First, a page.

Two by Judge Accurso: The First Two Published Opinions of the New Term

State v. Alvarez, 473 N.J. Super. 448 (App. Div. 2022); State v. Chau, 473 N.J. Super. 430 (App. Div. 2022). These two opinions, issued today, were both authored by Judge Accurso. Both decisions dealt with the defendant’s assertion of ineffective assistance of counsel in the context of potential deportation of that defendant for the crime(s) alleged. Both cases also involved the interplay between counsel who defended the criminal case and dealt with a guilty plea, on the one hand, and immigration counsel who advised the defendant about the potential effect of pleading guilty, or not doing so, on the risk of facing deportation, on the other hand.

These were fact-intensive cases. As a result, each matter, to which the Appellate Division applied de novo review, came out differently. In Alvarez, Judge Accurso noted that “[t]he question of whether a defendant has a right to the effective assistance of a lawyer other than counsel of record — specifically, a second lawyer a defendant retains or consults to provide him advice on the deportation consequences of accepting a plea offer, who does not enter an appearance in the defendant’s criminal case — is not settled in this State,” though cases elsewhere had addressed the issue. Those cases, Judge Accurso said, all went against the defendants. But it was not necessary to declare New Jersey law on this issue because defendant here could not satisfy one of the prongs of Strickland v. Washington, 466 U.S. 668 (1984), which required a showing of prejudice. Accordingly, defendant’s petition for post-conviction relief, was properly denied by the Law Division, the panel held, though for different reasons than those given by the Law Division.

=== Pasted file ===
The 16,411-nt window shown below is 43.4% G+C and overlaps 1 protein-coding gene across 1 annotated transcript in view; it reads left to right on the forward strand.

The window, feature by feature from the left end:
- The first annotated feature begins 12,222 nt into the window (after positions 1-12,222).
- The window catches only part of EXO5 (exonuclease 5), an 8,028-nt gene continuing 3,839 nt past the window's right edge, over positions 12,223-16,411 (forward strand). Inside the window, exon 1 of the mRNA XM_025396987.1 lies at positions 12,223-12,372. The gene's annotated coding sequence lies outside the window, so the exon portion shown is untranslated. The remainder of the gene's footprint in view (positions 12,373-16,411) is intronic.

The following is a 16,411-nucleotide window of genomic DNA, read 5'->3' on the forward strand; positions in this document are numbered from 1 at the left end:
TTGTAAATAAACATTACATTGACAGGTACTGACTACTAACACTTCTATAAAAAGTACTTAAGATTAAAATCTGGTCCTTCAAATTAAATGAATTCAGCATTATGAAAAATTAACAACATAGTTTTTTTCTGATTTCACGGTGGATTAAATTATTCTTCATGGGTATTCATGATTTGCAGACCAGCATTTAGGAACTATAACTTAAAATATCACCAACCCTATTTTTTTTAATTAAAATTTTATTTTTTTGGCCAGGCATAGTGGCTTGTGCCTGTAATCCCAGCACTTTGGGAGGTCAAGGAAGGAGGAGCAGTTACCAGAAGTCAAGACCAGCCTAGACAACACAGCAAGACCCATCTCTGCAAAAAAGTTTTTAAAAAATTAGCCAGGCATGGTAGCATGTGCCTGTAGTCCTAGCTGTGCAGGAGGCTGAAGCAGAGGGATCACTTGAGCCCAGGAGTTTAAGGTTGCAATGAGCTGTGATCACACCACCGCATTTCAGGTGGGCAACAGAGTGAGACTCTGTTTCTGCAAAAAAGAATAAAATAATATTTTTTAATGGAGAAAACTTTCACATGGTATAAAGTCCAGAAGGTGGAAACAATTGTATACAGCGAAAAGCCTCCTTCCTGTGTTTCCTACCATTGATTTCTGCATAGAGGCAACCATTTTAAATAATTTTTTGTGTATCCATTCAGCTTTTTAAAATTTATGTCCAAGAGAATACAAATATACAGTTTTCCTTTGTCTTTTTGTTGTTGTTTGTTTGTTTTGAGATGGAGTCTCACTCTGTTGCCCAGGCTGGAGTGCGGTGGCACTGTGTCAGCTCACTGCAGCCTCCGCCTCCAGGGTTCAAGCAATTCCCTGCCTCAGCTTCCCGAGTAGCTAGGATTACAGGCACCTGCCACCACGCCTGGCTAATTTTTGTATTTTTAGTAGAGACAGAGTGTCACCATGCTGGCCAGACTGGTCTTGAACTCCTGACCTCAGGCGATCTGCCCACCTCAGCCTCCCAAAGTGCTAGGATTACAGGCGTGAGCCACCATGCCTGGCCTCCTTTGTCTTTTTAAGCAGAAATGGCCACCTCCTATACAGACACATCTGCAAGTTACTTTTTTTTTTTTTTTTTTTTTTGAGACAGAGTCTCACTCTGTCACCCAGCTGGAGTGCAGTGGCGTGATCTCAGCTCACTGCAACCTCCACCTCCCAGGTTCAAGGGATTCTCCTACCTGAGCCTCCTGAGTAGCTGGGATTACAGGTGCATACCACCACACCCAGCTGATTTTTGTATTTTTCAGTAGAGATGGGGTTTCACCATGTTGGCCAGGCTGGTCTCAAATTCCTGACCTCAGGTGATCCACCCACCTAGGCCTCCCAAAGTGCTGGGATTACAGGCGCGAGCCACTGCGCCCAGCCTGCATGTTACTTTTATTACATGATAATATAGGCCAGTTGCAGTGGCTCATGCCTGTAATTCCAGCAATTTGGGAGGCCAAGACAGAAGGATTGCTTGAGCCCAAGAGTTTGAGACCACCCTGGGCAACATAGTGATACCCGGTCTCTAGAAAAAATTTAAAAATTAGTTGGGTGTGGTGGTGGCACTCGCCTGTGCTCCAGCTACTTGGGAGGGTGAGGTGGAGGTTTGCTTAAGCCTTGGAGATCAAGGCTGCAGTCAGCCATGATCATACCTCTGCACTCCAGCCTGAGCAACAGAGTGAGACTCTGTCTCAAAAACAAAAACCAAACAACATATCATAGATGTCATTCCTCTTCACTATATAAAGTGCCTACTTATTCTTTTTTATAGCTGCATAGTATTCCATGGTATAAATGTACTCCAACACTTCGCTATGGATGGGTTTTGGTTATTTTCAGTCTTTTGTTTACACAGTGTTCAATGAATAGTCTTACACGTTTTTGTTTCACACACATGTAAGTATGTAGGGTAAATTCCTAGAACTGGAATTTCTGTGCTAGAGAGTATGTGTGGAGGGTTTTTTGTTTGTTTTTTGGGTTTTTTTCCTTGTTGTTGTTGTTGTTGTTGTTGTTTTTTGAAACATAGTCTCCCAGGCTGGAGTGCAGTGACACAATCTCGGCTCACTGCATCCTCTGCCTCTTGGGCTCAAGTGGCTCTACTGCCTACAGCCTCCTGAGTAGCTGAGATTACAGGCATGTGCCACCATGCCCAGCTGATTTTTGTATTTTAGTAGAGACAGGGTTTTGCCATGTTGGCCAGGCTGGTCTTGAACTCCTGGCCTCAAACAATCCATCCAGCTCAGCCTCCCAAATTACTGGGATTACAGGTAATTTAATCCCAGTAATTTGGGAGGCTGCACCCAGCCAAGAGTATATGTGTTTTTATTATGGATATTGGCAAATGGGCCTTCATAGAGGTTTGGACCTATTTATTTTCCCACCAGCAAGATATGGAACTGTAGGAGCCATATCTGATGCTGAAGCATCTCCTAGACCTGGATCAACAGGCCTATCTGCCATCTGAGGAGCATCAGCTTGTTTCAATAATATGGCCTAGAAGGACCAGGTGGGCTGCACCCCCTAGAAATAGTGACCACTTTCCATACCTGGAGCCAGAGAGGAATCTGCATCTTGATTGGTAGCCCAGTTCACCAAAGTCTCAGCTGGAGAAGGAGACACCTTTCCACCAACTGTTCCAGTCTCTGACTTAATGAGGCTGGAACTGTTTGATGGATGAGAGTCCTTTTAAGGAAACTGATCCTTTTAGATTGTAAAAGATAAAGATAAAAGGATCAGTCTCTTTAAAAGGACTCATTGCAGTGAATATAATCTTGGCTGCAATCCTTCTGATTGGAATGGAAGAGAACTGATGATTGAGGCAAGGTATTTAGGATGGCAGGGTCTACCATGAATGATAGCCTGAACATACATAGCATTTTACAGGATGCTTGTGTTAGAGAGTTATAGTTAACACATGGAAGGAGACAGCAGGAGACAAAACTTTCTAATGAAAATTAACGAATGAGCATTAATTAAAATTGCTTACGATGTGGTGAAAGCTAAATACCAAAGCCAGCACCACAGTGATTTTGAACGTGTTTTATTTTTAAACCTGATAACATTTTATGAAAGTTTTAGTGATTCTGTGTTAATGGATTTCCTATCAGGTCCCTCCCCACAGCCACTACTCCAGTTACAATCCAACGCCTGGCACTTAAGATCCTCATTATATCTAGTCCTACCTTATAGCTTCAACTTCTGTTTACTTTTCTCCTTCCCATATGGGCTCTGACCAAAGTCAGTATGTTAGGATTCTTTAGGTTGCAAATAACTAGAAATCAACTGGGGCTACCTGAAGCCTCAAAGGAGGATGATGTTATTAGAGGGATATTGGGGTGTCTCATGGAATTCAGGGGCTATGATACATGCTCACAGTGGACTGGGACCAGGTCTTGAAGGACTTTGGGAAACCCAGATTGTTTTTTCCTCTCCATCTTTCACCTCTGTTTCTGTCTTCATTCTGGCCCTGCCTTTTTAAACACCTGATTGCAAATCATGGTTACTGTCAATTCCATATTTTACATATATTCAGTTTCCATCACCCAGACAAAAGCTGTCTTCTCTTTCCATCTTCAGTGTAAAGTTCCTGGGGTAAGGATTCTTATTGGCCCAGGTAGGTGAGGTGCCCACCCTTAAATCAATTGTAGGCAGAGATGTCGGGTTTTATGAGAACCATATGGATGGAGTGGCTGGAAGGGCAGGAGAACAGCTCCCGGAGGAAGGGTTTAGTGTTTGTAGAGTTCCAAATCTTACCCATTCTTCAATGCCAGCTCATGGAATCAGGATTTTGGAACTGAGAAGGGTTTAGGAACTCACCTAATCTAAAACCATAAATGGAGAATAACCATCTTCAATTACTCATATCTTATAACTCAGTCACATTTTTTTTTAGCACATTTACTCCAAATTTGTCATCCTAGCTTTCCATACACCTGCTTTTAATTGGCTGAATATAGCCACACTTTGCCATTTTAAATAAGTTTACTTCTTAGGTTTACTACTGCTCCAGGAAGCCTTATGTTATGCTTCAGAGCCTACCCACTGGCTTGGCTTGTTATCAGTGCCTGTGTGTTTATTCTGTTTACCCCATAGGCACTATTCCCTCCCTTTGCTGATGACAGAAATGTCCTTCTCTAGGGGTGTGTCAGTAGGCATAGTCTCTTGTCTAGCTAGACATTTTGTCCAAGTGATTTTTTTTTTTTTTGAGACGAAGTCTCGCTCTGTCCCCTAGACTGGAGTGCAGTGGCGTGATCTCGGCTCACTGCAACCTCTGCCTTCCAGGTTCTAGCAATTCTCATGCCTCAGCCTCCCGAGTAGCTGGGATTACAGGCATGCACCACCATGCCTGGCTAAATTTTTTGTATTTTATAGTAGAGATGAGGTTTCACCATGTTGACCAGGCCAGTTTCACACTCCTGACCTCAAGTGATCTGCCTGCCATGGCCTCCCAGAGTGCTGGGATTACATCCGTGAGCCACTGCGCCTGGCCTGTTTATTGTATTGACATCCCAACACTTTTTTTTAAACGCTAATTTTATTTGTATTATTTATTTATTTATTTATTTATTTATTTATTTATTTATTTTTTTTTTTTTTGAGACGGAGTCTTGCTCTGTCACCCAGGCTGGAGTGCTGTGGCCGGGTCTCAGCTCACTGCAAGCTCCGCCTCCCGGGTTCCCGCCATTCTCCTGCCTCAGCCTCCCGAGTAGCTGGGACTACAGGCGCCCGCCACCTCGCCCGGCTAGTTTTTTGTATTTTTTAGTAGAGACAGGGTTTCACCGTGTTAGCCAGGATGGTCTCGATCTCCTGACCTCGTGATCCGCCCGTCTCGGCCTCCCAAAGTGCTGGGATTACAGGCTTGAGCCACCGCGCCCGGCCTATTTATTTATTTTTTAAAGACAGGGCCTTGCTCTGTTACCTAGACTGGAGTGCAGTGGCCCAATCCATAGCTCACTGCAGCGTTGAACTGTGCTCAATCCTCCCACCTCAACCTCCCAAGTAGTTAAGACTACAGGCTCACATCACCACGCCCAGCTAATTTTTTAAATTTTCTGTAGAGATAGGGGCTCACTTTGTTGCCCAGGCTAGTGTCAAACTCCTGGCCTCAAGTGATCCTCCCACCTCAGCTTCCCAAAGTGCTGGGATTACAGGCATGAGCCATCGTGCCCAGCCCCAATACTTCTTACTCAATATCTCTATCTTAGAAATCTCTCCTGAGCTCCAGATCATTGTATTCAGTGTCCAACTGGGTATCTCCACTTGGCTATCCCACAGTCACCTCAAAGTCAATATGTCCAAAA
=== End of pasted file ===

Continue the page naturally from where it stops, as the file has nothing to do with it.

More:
In Chau, the Appellate Division reversed a Law Division ruling that found defendant’s post-conviction relief application time-barred. On the facts of that case, there was excusable neglect for the delay in filing. And “defendant has mustered sufficient evidence to establish a prima facie claim of both ineffective assistance of counsel and prejudice — that is, as a result of his counsel’s alleged failure to render advice about the deportation consequences of the proffered guilty pleas and to correct the mis-advice he voiced during the second plea colloquy, there is a reasonable probability defendant ‘would not have pled guilty and would have insisted on going to trial on at least one of those offenses.” The panel remanded that matter for an evidentiary hearing.